Playing the ‘Oregon Trail’ Made Me Murderino

It’s the 50th anniversary of the most terrible video game ever created. It’s graphic, it’s sadistic, and it’s on Windows 95 at the Springfield Public Library in New Jersey. Mortal Kombat and Street fighter Wish they had what this cyber-Americana had.

Oregon Trail.

To give you some context, I was 7 years old when I started playing OT 1996. And I’m not an exception – most people my age have been introduced to this educational hellscape in grade school.

At that point in my life, my Orthodox Jewish parents wouldn’t let me see action movies or even a lot of news because of how obscene and obscene they could say. I can’t watch Superman because of the violence, but I was encouraged to play a computer game that often ended with my livestock drowning in the river, my family members starving to death, and I searched for words like dysentery in the dictionary. (Fortunately, if you’re playing OT, You may have been in a library or classroom.)

I love how-realistic it is. There are no big bangs or aliens on the Oregon Trail. You don’t have to fight giant one-eyed tentacle monsters or smash buildings like a radioactive monkey.

When you fail to reach a level, the screen will not show “Game over! Play again? Y/N.” It shows you the gravestones of your dead family members and explains in detail with pictures how they have weathered the elements. When your loved ones pass away, what they get most is a pop-up as part of the fastest roadside funeral imaginable.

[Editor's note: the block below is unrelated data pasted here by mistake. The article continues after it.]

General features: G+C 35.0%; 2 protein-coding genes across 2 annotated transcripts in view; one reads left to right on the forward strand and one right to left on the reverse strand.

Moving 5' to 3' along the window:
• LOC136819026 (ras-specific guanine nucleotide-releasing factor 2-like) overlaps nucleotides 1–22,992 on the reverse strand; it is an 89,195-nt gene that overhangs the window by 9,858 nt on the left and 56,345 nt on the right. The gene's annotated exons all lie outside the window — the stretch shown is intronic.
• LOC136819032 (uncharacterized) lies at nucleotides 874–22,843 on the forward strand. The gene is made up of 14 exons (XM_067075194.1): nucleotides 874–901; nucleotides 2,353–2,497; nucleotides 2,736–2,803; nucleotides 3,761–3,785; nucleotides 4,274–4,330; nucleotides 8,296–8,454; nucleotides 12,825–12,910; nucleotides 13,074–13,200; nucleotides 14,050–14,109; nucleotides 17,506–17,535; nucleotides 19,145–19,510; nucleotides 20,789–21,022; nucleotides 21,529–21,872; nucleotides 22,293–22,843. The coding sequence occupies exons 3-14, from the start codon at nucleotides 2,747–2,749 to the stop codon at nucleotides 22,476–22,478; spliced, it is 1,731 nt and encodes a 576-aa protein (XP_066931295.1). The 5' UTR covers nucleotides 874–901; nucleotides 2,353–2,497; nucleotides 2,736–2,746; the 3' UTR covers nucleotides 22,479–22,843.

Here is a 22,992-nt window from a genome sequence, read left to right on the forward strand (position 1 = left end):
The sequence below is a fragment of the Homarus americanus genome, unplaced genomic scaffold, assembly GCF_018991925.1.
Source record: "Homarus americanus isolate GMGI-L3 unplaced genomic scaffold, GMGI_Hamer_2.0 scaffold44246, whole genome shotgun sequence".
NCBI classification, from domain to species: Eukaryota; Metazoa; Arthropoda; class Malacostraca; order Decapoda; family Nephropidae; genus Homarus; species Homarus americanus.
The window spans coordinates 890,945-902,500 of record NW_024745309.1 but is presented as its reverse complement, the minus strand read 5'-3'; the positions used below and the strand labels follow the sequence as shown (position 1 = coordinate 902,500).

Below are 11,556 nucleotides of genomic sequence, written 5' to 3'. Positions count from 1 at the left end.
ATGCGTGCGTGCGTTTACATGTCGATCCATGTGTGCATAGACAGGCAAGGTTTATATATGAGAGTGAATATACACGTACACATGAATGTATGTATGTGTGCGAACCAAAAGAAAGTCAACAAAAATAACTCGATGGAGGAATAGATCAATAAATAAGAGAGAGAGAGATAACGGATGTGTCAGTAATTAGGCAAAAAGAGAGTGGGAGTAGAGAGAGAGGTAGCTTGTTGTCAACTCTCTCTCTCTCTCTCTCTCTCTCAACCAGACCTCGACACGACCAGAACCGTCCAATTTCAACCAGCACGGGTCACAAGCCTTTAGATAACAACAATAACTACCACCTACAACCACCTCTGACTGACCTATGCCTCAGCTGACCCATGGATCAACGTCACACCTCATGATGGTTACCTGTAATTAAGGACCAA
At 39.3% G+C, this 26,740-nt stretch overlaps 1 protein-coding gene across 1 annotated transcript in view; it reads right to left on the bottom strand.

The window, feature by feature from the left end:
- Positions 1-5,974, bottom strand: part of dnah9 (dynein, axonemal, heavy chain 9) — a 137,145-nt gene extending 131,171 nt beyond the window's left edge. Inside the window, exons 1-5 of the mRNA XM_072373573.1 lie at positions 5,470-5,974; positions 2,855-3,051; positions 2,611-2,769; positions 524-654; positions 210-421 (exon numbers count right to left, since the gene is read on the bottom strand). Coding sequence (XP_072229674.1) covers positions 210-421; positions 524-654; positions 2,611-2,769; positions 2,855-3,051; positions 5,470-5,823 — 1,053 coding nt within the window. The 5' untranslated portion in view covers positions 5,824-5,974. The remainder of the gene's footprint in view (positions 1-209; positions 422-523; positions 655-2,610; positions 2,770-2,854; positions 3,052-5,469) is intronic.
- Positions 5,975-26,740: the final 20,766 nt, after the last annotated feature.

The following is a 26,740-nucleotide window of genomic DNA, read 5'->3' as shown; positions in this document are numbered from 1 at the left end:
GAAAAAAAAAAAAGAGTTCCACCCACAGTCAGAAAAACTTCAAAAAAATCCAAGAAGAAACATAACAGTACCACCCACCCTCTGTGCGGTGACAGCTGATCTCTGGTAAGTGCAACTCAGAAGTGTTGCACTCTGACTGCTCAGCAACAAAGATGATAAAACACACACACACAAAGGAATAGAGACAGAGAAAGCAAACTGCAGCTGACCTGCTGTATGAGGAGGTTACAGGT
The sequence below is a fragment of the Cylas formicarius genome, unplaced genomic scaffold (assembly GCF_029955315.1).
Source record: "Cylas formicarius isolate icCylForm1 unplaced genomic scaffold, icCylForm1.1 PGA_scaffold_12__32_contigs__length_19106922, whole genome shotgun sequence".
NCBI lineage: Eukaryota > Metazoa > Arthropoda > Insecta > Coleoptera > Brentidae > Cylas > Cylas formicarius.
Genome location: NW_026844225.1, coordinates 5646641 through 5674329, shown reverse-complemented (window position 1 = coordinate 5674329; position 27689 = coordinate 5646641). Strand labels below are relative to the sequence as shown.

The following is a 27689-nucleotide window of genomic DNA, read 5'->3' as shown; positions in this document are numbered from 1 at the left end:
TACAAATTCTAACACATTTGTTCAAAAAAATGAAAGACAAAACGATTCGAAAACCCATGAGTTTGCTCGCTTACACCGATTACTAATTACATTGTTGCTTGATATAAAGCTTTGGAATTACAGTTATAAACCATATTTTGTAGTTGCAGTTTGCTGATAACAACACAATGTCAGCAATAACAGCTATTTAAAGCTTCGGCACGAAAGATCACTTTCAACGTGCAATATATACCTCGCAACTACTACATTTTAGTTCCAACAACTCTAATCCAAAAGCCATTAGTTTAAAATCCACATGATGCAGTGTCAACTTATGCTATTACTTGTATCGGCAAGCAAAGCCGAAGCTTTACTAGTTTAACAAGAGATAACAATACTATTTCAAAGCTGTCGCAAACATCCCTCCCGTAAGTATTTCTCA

The creators at MECC didn’t sugarcoat one bit of that game for the sake of our little ones. Sometimes your wife gets cholera on the same day your son is bitten by a snake. Face to face with it. You can be united by something as morbid as diphtheria (the thing that coats your throat in a deadly thick layer of gray matter) or as innocent as a broken leg. You can even get rid of the hazy ghost of exhausted, a fun lesson for kids that just being tiresome on the trail can be life-threatening.

This text-based 1800s Western Expansion Simulator is my introduction to traumatic porn and my gateway drug to a lifelong obsession with true crime. I’m not the only one – you’ve probably heard, but the 20-, 30- and 40 sin really haunts.

As Oregon Trail made me realize I could, theoretically, die from a snake bite, documents like Be a murderer made me realize I could, in theory, go to jail by unwittingly confessing to a murder I had nothing to do with.

I have absorbed OT when I was a kid, like how I got into series like Jinx and Bandage as an adult and now it’s clear why: True crime content allows you to watch horrific real-life situations unfold for strangers, so there’s no direct consequence to your personal life. Friend. You have to experience trauma from a long distance.

Of course, you feel bad about what’s going on, but you can’t look away. You’ll have to be a monster to not experience some degree of empathy while trying your way through a series devoted to small-town murders and/or cult victims. Knowing this is happening to real people is something that is pleasing to the eye and why it is not uncommon for people to feel guilty while watching, such as staring at a car wreck by the side of the road.